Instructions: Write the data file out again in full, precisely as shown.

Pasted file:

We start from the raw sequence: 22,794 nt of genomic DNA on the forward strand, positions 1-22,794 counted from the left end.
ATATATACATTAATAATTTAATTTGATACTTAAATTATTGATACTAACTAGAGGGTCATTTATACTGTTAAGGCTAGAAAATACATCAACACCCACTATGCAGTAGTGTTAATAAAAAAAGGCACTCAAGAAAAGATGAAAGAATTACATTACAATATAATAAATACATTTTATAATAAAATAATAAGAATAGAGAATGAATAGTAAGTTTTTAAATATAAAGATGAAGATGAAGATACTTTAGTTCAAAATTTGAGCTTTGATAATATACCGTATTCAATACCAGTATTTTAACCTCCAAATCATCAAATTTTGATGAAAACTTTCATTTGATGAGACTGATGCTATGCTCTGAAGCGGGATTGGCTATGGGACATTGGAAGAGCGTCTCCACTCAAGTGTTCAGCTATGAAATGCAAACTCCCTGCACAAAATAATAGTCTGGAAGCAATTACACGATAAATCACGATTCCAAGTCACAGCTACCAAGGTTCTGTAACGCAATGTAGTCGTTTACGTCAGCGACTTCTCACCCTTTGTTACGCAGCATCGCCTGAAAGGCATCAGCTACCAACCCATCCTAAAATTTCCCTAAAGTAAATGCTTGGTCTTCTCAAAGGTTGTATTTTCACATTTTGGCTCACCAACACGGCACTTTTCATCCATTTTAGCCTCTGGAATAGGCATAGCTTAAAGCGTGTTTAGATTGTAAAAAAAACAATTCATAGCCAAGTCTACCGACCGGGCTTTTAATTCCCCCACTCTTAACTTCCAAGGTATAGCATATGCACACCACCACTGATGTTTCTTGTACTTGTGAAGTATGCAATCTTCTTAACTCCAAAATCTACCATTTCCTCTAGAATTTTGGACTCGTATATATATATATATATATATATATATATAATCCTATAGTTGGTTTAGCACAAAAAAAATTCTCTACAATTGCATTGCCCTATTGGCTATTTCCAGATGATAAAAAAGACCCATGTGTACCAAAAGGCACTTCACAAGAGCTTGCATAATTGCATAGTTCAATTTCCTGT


We start from the raw sequence: 22,794 nt of genomic DNA on the forward strand, positions 1-22,794 counted from the left end.
ATATATACATTAATAATTTAATTTGATACTTAAATTATTGATACTAACTAGAGGGTCATTTATACTGTTAAGGCTAGAAAATACATCAACACCCACTATGCAGTAGTGTTAATAAAAAAAGGCACTCAAGAAAAGATGAAAGAATTACATTACAATATAATAAATACATTTTATAATAAAATAATAAGAATAGAGAATGAATAGTAAGTTTTTAAATATAAAGATGAAGATGAAGATACTTTAGTTCAAAATTTGAGCTTTGATAATATACCGTATTCAATACCAGTATTTTAACCTCCAAATCATCAAATTTTGATGAAAACTTTCATTTGATGAGACTGATGCTATGCTCTGAAGCGGGATTGGCTATGGGACATTGGAAGAGCGTCTCCACTCAAGTGTTCAGCTATGAAATGCAAACTCCCTGCACAAAATAATAGTCTGGAAGCAATTACACGATAAATCACGATTCCAAGTCACAGCTACCAAGGTTCTGTAACGCAATGTAGTCGTTTACGTCAGCGACTTCTCACCCTTTGTTACGCAGCATCGCCTGAAAGGCATCAGCTACCAACCCATCCTAAAATTTCCCTAAAGTAAATGCTTGGTCTTCTCAAAGGTTGTATTTTCACATTTTGGCTCACCAACACGGCACTTTTCATCCATTTTAGCCTCTGGAATAGGCATAGCTTAAAGCGTGTTTAGATTGTAAAAAAAACAATTCATAGCCAAGTCTACCGACCGGGCTTTTAATTCCCCCACTCTTAACTTCCAAGGTATAGCATATGCACACCACCACTGATGTTTCTTGTACTTGTGAAGTATGCAATCTTCTTAACTCCAAAATCTACCATTTCCTCTAGAATTTTGGACTCGTATATATATATATATATATATATATATATAATCCTATAGTTGGTTTAGCACAAAAAAAATTCTCTACAATTGCATTGCCCTATTGGCTATTTCCAGATGATAAAAAAGACCCATGTGTACCAAAAGGCACTTCACAAGAGCTTGCATAATTGCATAGTTCAATTTCCTGT